Road conditions[edit]

With such a vast length, road conditions vary greatly;[4] from multi-lane freeways in populous urban and rural areas, to sealed two-laners in remote areas, such as the Nullarbor Plain, to single lane roads, such as in northern Queensland.

Some stretches are very isolated, such as the Eyre Highway, which crosses the Nullarbor Plain, and the Great Northern Highway, which runs close to the north-western coastline. Isolated roadhouses serving the small amount of passing traffic are often the only signs of human activity for hundreds of kilometres.

Highway 1 has been described as a "death trap",[4] particularly two-lane sections in northern Queensland, due to driver fatigue.[4] The vast distances between destinations and limited rest areas, especially those suitable to trucks, contribute to the problem.[4]


Highway 1 covers practically every major inhabited part of Australia. Large capital cities, busy holiday resorts, dramatic coastlines, forests ranging from tropical to temperate gum forests, giant karri stands, scrubland, deserts, and huge tropical swamps are some of the variety of landscapes that can be found along the route.

Stretches of Highway 1 are very popular with interstate and overseas tourists. A drive around Highway 1 with a major detour to Uluru and back again practically covers most of Australia. The number 1 shield became part of the bush landscape to many travellers, truckers/truckies, and country people.


On 18 June 2017 team Highway 1 to Hell set a new record for a complete lap of Australia.[5] While there have been previous attempts (notably Motor Magazine's 2004 record of 6 days, 8 hours and 52 minutes[6]) which skipped inland direct to Mt Isa, the Highway 1 to Hell team travelled the route of Highway 1 skipping Tasmania's stretch of road[7] [8] (equaling 14,280 km (8,873.181 mi)) in 5 days, 13 hours and 43 minutes.[5]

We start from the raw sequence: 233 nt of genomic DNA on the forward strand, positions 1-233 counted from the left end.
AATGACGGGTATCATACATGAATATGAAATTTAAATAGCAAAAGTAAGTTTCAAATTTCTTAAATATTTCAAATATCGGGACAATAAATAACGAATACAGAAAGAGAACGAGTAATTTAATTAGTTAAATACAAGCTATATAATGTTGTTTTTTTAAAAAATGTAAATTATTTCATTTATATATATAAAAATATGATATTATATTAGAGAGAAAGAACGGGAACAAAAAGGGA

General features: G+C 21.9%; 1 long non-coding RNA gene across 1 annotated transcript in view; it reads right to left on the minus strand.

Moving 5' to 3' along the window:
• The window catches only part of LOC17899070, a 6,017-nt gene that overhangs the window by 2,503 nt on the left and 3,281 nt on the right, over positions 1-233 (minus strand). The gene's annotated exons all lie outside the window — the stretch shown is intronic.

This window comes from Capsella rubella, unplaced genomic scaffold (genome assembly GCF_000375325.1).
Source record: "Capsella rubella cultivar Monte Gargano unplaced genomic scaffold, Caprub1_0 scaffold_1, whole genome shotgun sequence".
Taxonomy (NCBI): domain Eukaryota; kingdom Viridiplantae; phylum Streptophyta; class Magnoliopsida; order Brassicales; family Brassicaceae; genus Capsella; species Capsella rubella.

See also[edit]


  1. ^ "Journeys" (PDF). Tourism Australia. December 2010. Archived from the original (PDF) on 22 February 2011. Retrieved 6 February 2013.
  2. ^ a b Taylor, David (2012). The Highway One travel companion. Volume 1, Melbourne to Tweed Heads. Salisbury, Queensland: Boolarong Press. p. 9. ISBN 9780987218902. Archived from the original on 6 October 2016. Retrieved 13 January 2013.
  3. ^ Distance book (12 ed.). Main Roads Western Australia. 2012. pp. 4–5. ISBN 978-0-7309-7657-8. Archived from the original on 24 October 2012. Retrieved 8 October 2012.
  4. ^ a b c d Doyle, John (31 December 2012). "Australia's Highway 1" (MP3). Radio National Breakfast. Australian Broadcasting Corporation. Archived from the original on 14 October 2013. Retrieved 13 January 2013.
  5. ^ a b Caradvice.com.au- Around Australia speed record broken
  6. ^ Motormag.com.au- Around Australia in 6 days
  7. ^ facebook.com- Highway 1 to Hell Route
  8. ^ "Around Australia speed record broken". 19 June 2017.

External links[edit]

Further reading[edit]

Route map:

KML is from Wikidata